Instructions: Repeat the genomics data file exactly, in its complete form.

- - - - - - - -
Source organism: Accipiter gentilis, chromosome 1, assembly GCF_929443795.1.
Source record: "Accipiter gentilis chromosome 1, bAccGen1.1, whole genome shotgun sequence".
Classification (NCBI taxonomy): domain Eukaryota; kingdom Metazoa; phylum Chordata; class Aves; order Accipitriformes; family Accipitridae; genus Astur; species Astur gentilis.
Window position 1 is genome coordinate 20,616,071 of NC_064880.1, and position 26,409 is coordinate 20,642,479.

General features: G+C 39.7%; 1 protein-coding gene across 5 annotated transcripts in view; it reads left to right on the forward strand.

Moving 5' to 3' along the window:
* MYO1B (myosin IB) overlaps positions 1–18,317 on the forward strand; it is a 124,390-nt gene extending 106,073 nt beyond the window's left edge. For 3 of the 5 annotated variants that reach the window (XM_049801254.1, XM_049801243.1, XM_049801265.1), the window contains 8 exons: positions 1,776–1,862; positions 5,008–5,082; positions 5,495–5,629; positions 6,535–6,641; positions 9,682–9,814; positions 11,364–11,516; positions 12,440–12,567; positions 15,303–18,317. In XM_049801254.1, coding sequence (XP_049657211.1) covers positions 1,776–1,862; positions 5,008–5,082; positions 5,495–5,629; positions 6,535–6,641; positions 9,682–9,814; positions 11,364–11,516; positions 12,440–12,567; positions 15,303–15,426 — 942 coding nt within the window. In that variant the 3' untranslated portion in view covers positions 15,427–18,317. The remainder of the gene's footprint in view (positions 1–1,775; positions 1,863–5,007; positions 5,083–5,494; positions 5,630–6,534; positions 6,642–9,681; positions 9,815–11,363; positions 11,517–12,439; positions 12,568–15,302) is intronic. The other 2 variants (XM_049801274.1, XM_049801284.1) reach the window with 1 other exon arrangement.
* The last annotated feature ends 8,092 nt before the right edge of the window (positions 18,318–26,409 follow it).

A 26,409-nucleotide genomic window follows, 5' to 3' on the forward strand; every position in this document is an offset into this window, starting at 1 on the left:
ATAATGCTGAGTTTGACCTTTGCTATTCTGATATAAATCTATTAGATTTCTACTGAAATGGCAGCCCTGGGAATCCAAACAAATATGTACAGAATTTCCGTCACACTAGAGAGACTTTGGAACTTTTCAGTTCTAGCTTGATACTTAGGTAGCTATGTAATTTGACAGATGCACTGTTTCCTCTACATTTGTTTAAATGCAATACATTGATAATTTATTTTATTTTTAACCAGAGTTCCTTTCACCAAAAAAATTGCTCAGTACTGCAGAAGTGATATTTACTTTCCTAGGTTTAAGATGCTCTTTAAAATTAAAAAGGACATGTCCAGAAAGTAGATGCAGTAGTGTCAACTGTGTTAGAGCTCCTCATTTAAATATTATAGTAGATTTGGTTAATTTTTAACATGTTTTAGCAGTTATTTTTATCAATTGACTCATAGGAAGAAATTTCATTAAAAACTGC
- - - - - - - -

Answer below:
Source organism: Accipiter gentilis, chromosome 1, assembly GCF_929443795.1.
Source record: "Accipiter gentilis chromosome 1, bAccGen1.1, whole genome shotgun sequence".
Classification (NCBI taxonomy): domain Eukaryota; kingdom Metazoa; phylum Chordata; class Aves; order Accipitriformes; family Accipitridae; genus Astur; species Astur gentilis.
Window position 1 is genome coordinate 20,616,071 of NC_064880.1, and position 26,409 is coordinate 20,642,479.

General features: G+C 39.7%; 1 protein-coding gene across 5 annotated transcripts in view; it reads left to right on the forward strand.

Moving 5' to 3' along the window:
* MYO1B (myosin IB) overlaps positions 1–18,317 on the forward strand; it is a 124,390-nt gene extending 106,073 nt beyond the window's left edge. For 3 of the 5 annotated variants that reach the window (XM_049801254.1, XM_049801243.1, XM_049801265.1), the window contains 8 exons: positions 1,776–1,862; positions 5,008–5,082; positions 5,495–5,629; positions 6,535–6,641; positions 9,682–9,814; positions 11,364–11,516; positions 12,440–12,567; positions 15,303–18,317. In XM_049801254.1, coding sequence (XP_049657211.1) covers positions 1,776–1,862; positions 5,008–5,082; positions 5,495–5,629; positions 6,535–6,641; positions 9,682–9,814; positions 11,364–11,516; positions 12,440–12,567; positions 15,303–15,426 — 942 coding nt within the window. In that variant the 3' untranslated portion in view covers positions 15,427–18,317. The remainder of the gene's footprint in view (positions 1–1,775; positions 1,863–5,007; positions 5,083–5,494; positions 5,630–6,534; positions 6,642–9,681; positions 9,815–11,363; positions 11,517–12,439; positions 12,568–15,302) is intronic. The other 2 variants (XM_049801274.1, XM_049801284.1) reach the window with 1 other exon arrangement.
* The last annotated feature ends 8,092 nt before the right edge of the window (positions 18,318–26,409 follow it).

A 26,409-nucleotide genomic window follows, 5' to 3' on the forward strand; every position in this document is an offset into this window, starting at 1 on the left:
ATAATGCTGAGTTTGACCTTTGCTATTCTGATATAAATCTATTAGATTTCTACTGAAATGGCAGCCCTGGGAATCCAAACAAATATGTACAGAATTTCCGTCACACTAGAGAGACTTTGGAACTTTTCAGTTCTAGCTTGATACTTAGGTAGCTATGTAATTTGACAGATGCACTGTTTCCTCTACATTTGTTTAAATGCAATACATTGATAATTTATTTTATTTTTAACCAGAGTTCCTTTCACCAAAAAAATTGCTCAGTACTGCAGAAGTGATATTTACTTTCCTAGGTTTAAGATGCTCTTTAAAATTAAAAAGGACATGTCCAGAAAGTAGATGCAGTAGTGTCAACTGTGTTAGAGCTCCTCATTTAAATATTATAGTAGATTTGGTTAATTTTTAACATGTTTTAGCAGTTATTTTTATCAATTGACTCATAGGAAGAAATTTCATTAAAAACTGC